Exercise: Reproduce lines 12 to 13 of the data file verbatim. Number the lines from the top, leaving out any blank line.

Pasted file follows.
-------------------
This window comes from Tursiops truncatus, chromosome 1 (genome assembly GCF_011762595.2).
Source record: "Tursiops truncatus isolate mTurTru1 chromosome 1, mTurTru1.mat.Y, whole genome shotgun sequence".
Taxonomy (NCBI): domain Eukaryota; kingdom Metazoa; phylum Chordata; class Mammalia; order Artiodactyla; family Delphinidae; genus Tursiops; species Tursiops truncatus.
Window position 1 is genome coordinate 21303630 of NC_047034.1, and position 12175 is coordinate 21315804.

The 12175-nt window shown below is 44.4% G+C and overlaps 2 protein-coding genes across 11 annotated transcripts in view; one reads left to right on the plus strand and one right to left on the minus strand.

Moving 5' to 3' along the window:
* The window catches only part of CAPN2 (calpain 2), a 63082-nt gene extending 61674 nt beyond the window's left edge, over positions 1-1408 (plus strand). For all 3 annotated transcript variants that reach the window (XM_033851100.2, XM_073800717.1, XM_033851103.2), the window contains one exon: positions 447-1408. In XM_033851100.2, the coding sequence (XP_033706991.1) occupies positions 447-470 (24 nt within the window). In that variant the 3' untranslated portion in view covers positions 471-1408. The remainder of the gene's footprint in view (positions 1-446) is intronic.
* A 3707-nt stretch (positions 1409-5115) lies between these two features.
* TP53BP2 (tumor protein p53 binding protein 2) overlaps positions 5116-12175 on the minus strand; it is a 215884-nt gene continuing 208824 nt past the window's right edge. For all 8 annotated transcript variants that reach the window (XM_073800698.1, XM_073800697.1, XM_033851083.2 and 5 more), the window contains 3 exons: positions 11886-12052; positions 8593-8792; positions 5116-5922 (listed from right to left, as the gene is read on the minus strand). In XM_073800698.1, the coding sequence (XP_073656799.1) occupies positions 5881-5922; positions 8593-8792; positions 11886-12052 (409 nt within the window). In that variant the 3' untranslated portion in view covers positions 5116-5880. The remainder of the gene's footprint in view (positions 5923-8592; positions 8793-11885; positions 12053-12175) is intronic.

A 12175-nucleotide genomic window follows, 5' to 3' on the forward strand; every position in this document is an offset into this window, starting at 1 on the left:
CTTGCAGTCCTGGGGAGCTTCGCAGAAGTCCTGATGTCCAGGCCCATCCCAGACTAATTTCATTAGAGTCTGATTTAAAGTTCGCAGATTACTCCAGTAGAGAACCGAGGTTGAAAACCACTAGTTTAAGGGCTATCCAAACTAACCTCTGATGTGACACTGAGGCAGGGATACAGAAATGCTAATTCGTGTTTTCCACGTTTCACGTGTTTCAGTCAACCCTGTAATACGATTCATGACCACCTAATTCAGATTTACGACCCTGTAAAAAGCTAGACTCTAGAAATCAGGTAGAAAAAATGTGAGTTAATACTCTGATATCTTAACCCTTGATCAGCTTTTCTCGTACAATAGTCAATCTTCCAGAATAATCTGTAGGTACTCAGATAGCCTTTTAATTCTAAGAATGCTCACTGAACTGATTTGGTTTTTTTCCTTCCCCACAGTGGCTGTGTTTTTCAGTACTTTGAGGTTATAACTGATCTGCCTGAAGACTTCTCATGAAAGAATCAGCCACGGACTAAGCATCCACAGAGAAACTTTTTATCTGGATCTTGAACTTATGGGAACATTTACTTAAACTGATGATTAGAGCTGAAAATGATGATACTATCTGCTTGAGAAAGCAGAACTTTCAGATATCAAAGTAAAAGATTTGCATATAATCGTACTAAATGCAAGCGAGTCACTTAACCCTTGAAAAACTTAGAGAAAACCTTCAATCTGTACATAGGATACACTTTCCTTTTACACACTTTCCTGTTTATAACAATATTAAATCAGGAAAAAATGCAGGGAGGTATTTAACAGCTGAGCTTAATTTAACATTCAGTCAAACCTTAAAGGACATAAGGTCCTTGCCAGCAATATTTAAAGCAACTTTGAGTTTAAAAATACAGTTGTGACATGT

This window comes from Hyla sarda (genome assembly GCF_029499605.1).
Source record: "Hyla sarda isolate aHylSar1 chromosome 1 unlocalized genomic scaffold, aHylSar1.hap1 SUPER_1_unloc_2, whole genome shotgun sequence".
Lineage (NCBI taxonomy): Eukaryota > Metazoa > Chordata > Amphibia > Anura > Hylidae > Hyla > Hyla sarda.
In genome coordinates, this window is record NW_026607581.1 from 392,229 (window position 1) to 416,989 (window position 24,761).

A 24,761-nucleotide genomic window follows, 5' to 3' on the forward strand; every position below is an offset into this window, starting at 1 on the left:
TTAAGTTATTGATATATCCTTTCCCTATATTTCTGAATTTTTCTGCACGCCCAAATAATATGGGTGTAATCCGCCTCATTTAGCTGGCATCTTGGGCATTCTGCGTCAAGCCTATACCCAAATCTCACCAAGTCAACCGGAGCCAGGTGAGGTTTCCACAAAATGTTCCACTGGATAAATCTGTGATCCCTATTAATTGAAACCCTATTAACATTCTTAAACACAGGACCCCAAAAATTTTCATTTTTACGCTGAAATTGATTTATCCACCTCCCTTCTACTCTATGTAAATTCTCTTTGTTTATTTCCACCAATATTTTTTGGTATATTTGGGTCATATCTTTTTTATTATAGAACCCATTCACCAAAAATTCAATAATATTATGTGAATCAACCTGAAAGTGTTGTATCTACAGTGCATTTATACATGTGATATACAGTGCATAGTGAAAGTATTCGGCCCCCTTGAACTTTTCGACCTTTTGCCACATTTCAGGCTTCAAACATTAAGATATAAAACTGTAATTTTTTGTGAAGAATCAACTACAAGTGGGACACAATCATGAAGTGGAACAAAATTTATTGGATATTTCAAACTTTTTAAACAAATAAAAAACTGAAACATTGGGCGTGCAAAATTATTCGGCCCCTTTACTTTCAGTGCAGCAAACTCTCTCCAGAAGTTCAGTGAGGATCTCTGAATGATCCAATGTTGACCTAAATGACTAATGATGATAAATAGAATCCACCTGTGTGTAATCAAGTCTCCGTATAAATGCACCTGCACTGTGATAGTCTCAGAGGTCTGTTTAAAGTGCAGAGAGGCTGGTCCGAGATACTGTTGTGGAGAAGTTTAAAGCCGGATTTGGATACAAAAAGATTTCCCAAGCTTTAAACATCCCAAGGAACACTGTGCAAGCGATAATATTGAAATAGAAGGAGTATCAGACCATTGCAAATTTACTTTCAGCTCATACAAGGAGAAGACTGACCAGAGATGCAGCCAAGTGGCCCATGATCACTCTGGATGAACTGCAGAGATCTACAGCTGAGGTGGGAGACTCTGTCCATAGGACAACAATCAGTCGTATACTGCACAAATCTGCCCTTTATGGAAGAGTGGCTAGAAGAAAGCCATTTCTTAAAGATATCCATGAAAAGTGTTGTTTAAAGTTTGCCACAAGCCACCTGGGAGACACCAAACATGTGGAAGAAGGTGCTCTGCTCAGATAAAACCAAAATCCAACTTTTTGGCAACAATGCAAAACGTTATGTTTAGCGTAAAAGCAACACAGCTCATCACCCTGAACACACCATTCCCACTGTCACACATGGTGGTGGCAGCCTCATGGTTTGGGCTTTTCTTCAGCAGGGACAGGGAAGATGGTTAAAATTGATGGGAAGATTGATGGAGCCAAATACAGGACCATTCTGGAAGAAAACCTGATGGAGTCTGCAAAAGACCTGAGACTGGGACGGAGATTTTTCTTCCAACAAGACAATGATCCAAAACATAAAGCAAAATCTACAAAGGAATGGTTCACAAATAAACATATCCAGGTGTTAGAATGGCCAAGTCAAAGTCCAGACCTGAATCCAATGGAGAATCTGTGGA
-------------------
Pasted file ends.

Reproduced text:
This window comes from Hyla sarda (genome assembly GCF_029499605.1).
Source record: "Hyla sarda isolate aHylSar1 chromosome 1 unlocalized genomic scaffold, aHylSar1.hap1 SUPER_1_unloc_2, whole genome shotgun sequence".